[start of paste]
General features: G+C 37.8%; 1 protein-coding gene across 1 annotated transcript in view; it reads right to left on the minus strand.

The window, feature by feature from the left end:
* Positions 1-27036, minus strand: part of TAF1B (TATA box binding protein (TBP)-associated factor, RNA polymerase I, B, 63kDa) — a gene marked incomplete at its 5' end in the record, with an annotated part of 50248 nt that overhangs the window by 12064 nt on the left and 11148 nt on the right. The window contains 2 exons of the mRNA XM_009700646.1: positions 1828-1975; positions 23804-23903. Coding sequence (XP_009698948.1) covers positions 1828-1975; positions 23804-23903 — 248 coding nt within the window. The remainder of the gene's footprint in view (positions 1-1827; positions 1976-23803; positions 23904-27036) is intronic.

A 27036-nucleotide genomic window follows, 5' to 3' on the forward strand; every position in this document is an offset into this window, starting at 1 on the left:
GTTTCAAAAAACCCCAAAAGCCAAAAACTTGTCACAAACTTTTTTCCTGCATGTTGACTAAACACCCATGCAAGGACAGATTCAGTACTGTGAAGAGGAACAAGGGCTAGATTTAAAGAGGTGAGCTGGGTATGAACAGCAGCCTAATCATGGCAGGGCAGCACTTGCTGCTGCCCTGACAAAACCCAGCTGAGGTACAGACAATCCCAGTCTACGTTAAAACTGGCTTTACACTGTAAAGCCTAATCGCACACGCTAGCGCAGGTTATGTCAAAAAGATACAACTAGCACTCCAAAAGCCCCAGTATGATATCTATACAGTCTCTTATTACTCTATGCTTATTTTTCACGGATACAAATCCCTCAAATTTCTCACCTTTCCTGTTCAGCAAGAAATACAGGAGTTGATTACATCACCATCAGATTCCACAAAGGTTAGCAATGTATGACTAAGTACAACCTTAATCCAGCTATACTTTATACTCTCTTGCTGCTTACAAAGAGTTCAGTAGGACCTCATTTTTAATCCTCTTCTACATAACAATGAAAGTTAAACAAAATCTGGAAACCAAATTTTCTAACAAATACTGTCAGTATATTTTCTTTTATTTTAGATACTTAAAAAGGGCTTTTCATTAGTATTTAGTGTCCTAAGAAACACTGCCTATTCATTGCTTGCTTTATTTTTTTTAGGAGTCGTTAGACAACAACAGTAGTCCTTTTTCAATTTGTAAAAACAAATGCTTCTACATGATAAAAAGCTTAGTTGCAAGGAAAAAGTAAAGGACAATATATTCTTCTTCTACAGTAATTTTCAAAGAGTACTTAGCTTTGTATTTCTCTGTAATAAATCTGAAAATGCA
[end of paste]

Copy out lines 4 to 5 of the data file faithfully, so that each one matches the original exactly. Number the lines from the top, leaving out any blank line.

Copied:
A 27036-nucleotide genomic window follows, 5' to 3' on the forward strand; every position in this document is an offset into this window, starting at 1 on the left:
GTTTCAAAAAACCCCAAAAGCCAAAAACTTGTCACAAACTTTTTTCCTGCATGTTGACTAAACACCCATGCAAGGACAGATTCAGTACTGTGAAGAGGAACAAGGGCTAGATTTAAAGAGGTGAGCTGGGTATGAACAGCAGCCTAATCATGGCAGGGCAGCACTTGCTGCTGCCCTGACAAAACCCAGCTGAGGTACAGACAATCCCAGTCTACGTTAAAACTGGCTTTACACTGTAAAGCCTAATCGCACACGCTAGCGCAGGTTATGTCAAAAAGATACAACTAGCACTCCAAAAGCCCCAGTATGATATCTATACAGTCTCTTATTACTCTATGCTTATTTTTCACGGATACAAATCCCTCAAATTTCTCACCTTTCCTGTTCAGCAAGAAATACAGGAGTTGATTACATCACCATCAGATTCCACAAAGGTTAGCAATGTATGACTAAGTACAACCTTAATCCAGCTATACTTTATACTCTCTTGCTGCTTACAAAGAGTTCAGTAGGACCTCATTTTTAATCCTCTTCTACATAACAATGAAAGTTAAACAAAATCTGGAAACCAAATTTTCTAACAAATACTGTCAGTATATTTTCTTTTATTTTAGATACTTAAAAAGGGCTTTTCATTAGTATTTAGTGTCCTAAGAAACACTGCCTATTCATTGCTTGCTTTATTTTTTTTAGGAGTCGTTAGACAACAACAGTAGTCCTTTTTCAATTTGTAAAAACAAATGCTTCTACATGATAAAAAGCTTAGTTGCAAGGAAAAAGTAAAGGACAATATATTCTTCTTCTACAGTAATTTTCAAAGAGTACTTAGCTTTGTATTTCTCTGTAATAAATCTGAAAATGCA